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Lawsuit filed on River Hills sports complex
Wednesday, April 17, 2013 | | 25
A sight plan for a River Hills Sports Park proposed by a group of sports organizations on Eanes school district land leased by Western Hills Little League on River Hills Road shows eight dedicated fields, four multi-use fields, tennis courts and an indoor facility.
Conflict between property owners and organizers of a sports complex planned for River Hills Road reached a new level Friday when a group of area landowners filed a lawsuit against the Eanes school district and the nonprofit Western Hills Little League.
In March 2011, WHLL signed a 50-year lease with the school district for 50 acres on River Hills Road that the organization hopes to develop into a sports complex. Site plans for the project include eight baseball fields, four football/soccer/lacrosse fields, tennis courts and a 27,000 square-foot indoor sports facility. Neighboring landowners have been vocal in their opposition to the idea, claiming it will create dangerous traffic problems and reduce property values.
Lewis Talbert, David Burch, Glenn Staats and a company named Tires Made Easy, Inc. have filed the suit in Travis County District Court, challenging the validity of the district’s lease with WHLL.
According to the lawsuit, plaintiffs claim the lease should be declared void because it is for a non-school purpose and interferes with the district’s “use of the subject real property for school purposes.” The lawsuit also claims that the school district is receiving only a “nominal return consideration for the lease.”
“The plaintiffs believe that this lease is unconstitutional and illegal, said Leonard Smith, the lawyer representing the landowners. “The lease is a sweetheart deal that was specially created by friendly school board members at the behest of well-connected and politically powerful people who sought to use school property for non-school purposes.”
The request for proposals the district issued prior to leasing the properties was designed to elicit only one response, Leonard said.
“The result is that a valuable piece of land purchased by EISD’s taxpayers to be used for school purposes is not being used for school purposes, and it is not being paid for in a way that helps EISD to deliver educational services to its students,” he said.
Eanes school board president Kal Kallison said the district would continue to work with River Hills residents to find a solution to concerns.
“We live in a vibrant community with many needs and interests; Eanes ISD signed the lease two years ago in an attempt to meet the needs of all of our community, but specifically the children and adults who would benefit from a multi-use sports facility,” Kallison said. “Notwithstanding the lawsuit filed today, we will continue to work to assure that the River Hills facility is a successful venture for everyone involved and impacted by its development and use.”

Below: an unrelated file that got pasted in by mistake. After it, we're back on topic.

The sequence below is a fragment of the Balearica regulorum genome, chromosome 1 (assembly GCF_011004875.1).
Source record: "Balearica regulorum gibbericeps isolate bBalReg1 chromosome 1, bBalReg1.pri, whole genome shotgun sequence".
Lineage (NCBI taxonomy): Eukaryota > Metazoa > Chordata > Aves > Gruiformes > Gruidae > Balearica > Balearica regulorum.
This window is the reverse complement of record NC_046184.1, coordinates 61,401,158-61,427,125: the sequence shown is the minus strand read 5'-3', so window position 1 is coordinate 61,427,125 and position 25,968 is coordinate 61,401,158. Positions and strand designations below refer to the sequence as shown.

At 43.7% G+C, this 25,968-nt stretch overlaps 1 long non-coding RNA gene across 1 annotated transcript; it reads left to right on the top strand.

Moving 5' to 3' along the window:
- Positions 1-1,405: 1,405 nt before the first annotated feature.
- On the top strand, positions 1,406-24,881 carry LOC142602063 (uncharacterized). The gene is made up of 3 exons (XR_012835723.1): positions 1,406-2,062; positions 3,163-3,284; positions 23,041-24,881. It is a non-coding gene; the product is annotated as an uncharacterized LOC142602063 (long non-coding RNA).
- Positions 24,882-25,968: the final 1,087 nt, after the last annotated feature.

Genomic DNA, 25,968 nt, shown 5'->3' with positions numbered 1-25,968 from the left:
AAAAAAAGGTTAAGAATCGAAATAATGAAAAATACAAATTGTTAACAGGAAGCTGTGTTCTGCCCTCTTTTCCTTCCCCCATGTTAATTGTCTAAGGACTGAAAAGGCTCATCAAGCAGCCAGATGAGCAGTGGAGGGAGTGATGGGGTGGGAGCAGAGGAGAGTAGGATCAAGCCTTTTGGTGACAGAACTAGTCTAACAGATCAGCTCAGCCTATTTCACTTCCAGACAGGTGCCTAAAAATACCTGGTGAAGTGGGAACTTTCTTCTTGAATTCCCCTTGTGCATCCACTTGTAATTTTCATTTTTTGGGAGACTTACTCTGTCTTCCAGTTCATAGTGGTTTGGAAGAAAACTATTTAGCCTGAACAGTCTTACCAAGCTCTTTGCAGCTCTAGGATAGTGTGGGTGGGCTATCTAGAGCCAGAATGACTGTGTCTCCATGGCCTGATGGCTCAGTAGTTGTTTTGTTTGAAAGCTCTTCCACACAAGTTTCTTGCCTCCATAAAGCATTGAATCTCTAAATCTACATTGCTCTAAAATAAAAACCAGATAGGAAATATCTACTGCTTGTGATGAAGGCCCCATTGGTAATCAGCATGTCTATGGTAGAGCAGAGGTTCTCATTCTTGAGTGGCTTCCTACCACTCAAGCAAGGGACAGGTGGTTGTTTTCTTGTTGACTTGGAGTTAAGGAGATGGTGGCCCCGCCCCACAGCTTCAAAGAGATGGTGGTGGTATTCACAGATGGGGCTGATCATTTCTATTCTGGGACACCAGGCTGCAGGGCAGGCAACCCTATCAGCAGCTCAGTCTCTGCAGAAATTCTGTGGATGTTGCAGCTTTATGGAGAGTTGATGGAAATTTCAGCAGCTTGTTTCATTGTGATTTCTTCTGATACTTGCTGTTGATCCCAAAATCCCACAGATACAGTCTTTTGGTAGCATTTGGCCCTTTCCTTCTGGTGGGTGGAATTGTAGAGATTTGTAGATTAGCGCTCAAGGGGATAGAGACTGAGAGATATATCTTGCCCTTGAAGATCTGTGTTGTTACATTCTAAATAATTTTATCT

Greg Rives, WHLL president, said the lawsuit was not a surprise and that the organization is assembling legal representation.
“We value our relationship with the Eanes school district and look forward to resolving this and moving forward,” Rives said.
According to Travis Central Appraisal District records, Talbert and Burch own land on River Hills Road close to the proposed project. TCAD records also indicate that Tires Made Easy, a company affiliated with Trilogy co-founder Joseph Liemandt, also owns property on River Hills Road across from the district land. Liemandt and Tires Made Easy own 12 land segments totaling 88 acres near the proposed sports complex.
The majority of those 88 acres is classified as ecological land by TCAD, significantly reducing tax value. TCAD estimated 2012 market value of the combined Liemandt/Tires Made Easy properties at $15.3 million, but assessed the land for taxes based on a total value of $489,600 because of its ecological designation. Liemandt could not be reached prior to press time.
Tracy Day, ag administrator for TCAD, said the Ecological Land designation is one way the agency uses to value land.
“It is being used for a reason other than its highest value and best use, so it is valued differently, Day said.
TCAD heavily scrutinizes property owners seeking the Ecological classification, Day said. To qualify, land owners have to have a contract in place with an accredited university that is using the land for ecological research, he said.
“We heavily scrutinize those applications with research requirements and site visits,” Day said. “County-wide, there are not even a dozen ecological properties. It’s not easy to achieve the designation.”
TCAD had not released the name of the affiliated university at time of press.
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